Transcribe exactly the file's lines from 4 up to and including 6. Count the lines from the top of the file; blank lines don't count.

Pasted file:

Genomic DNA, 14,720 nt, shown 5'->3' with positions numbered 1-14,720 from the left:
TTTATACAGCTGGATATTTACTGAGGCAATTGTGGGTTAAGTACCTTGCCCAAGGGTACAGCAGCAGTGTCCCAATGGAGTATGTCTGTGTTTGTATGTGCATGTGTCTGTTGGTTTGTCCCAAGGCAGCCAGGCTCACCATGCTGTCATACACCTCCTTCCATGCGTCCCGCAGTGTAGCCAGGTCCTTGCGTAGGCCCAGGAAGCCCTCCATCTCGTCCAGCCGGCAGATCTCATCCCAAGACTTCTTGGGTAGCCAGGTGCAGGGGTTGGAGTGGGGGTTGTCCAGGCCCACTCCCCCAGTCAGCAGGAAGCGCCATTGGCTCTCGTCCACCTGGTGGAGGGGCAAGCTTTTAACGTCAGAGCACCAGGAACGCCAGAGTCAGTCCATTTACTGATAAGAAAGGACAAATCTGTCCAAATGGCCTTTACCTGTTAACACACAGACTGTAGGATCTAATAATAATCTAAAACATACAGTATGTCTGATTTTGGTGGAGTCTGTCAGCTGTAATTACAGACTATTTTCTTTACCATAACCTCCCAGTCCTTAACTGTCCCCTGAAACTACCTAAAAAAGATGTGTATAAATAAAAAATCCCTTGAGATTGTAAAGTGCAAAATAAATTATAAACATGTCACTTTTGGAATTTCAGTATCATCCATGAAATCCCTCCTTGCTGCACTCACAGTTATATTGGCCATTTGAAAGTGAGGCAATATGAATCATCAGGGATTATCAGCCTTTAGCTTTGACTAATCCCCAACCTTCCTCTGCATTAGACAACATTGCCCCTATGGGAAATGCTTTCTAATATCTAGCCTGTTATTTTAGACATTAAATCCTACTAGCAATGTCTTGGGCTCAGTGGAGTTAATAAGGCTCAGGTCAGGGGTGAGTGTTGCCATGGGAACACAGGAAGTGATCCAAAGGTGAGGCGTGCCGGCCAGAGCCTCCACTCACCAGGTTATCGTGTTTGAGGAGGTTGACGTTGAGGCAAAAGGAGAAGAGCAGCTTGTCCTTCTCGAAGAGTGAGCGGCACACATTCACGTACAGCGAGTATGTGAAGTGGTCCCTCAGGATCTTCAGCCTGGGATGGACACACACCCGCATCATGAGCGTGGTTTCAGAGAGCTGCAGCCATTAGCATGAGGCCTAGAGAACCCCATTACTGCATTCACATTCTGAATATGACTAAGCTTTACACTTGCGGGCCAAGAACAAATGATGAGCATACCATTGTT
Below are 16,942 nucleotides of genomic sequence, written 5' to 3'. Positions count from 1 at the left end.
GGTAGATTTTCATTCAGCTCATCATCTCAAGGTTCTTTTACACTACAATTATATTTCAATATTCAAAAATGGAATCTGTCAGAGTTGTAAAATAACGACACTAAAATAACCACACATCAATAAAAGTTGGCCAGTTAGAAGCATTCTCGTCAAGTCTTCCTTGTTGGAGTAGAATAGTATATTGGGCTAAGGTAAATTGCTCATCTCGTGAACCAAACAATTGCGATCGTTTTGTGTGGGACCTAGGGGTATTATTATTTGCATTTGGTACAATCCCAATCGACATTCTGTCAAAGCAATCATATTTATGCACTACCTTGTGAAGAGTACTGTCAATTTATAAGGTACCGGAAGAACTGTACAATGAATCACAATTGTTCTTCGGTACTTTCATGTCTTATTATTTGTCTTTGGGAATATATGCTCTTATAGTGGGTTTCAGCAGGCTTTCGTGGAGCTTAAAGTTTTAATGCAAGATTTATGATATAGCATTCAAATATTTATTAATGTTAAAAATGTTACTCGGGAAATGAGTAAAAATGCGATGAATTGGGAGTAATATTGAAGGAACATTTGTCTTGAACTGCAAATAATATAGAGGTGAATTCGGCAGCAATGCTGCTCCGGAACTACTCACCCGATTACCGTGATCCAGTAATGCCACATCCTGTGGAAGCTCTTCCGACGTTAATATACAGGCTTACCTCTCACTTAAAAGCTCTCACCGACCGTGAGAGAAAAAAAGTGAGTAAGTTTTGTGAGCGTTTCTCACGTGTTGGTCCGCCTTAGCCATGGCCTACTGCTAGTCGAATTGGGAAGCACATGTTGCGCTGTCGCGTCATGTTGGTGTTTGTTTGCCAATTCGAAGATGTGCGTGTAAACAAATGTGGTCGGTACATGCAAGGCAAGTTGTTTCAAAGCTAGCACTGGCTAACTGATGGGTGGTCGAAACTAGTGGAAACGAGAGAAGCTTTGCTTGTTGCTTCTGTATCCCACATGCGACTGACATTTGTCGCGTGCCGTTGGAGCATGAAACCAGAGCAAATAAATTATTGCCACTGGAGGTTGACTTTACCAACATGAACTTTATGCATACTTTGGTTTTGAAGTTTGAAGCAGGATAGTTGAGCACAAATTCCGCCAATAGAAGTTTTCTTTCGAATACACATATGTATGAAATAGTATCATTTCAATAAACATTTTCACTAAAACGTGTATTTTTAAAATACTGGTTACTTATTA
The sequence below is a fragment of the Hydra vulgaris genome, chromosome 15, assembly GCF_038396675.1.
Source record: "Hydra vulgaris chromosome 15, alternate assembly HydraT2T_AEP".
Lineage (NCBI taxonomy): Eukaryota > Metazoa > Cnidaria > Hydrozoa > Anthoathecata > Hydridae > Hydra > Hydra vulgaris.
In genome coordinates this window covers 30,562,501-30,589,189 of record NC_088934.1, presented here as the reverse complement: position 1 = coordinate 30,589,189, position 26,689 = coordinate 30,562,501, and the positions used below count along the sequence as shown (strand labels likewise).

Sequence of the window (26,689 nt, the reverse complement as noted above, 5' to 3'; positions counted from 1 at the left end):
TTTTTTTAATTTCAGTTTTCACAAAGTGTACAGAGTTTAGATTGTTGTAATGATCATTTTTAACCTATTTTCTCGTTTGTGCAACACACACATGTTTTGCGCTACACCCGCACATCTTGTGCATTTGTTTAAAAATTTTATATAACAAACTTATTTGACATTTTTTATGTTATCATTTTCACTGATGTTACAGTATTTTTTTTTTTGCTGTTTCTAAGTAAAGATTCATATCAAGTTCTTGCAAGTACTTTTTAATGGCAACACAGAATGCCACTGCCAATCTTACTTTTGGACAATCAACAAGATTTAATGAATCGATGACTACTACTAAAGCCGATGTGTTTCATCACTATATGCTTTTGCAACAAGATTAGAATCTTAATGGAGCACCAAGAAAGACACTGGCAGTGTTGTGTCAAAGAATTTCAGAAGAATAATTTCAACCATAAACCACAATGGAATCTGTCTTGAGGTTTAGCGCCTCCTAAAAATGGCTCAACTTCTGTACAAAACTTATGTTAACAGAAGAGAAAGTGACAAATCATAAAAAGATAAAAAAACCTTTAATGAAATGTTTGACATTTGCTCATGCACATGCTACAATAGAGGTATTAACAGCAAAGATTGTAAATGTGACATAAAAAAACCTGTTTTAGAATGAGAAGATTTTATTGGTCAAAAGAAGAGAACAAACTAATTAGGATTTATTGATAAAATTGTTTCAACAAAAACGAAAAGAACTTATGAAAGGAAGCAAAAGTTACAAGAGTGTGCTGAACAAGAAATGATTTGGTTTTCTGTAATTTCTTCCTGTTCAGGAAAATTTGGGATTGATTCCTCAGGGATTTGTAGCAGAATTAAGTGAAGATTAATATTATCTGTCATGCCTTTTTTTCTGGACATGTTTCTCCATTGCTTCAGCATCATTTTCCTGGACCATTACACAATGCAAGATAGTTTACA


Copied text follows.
GGTAGATTTTCATTCAGCTCATCATCTCAAGGTTCTTTTACACTACAATTATATTTCAATATTCAAAAATGGAATCTGTCAGAGTTGTAAAATAACGACACTAAAATAACCACACATCAATAAAAGTTGGCCAGTTAGAAGCATTCTCGTCAAGTCTTCCTTGTTGGAGTAGAATAGTATATTGGGCTAAGGTAAATTGCTCATCTCGTGAACCAAACAATTGCGATCGTTTTGTGTGGGACCTAGGGGTATTATTATTTGCATTTGGTACAATCCCAATCGACATTCTGTCAAAGCAATCATATTTATGCACTACCTTGTGAAGAGTACTGTCAATTTATAAGGTACCGGAAGAACTGTACAATGAATCACAATTGTTCTTCGGTACTTTCATGTCTTATTATTTGTCTTTGGGAATATATGCTCTTATAGTGGGTTTCAGCAGGCTTTCGTGGAGCTTAAAGTTTTAATGCAAGATTTATGATATAGCATTCAAATATTTATTAATGTTAAAAATGTTACTCGGGAAATGAGTAAAAATGCGATGAATTGGGAGTAATATTGAAGGAACATTTGTCTTGAACTGCAAATAATATAGAGGTGAATTCGGCAGCAATGCTGCTCCGGAACTACTCACCCGATTACCGTGATCCAGTAATGCCACATCCTGTGGAAGCTCTTCCGACGTTAATATACAGGCTTACCTCTCACTTAAAAGCTCTCACCGACCGTGAGAGAAAAAAAGTGAGTAAGTTTTGTGAGCGTTTCTCACGTGTTGGTCCGCCTTAGCCATGGCCTACTGCTAGTCGAATTGGGAAGCACATGTTGCGCTGTCGCGTCATGTTGGTGTTTGTTTGCCAATTCGAAGATGTGCGTGTAAACAAATGTGGTCGGTACATGCAAGGCAAGTTGTTTCAAAGCTAGCACTGGCTAACTGATGGGTGGTCGAAACTAGTGGAAACGAGAGAAGCTTTGCTTGTTGCTTCTGTATCCCACATGCGACTGACATTTGTCGCGTGCCGTTGGAGCATGAAACCAGAGCAAATAAATTATTGCCACTGGAGGTTGACTTTACCAACATGAACTTTATGCATACTTTGGTTTTGAAGTTTGAAGCAGGATAGTTGAGCACAAATTCCGCCAATAGAAGTTTTCTTTCGAATACACATATGTATGAAATAGTATCATTTCAATAAACATTTTCACTAAAACGTGTATTTTTAAAATACTGGTTACTTATTA
The sequence below is a fragment of the Hydra vulgaris genome, chromosome 15, assembly GCF_038396675.1.
Source record: "Hydra vulgaris chromosome 15, alternate assembly HydraT2T_AEP".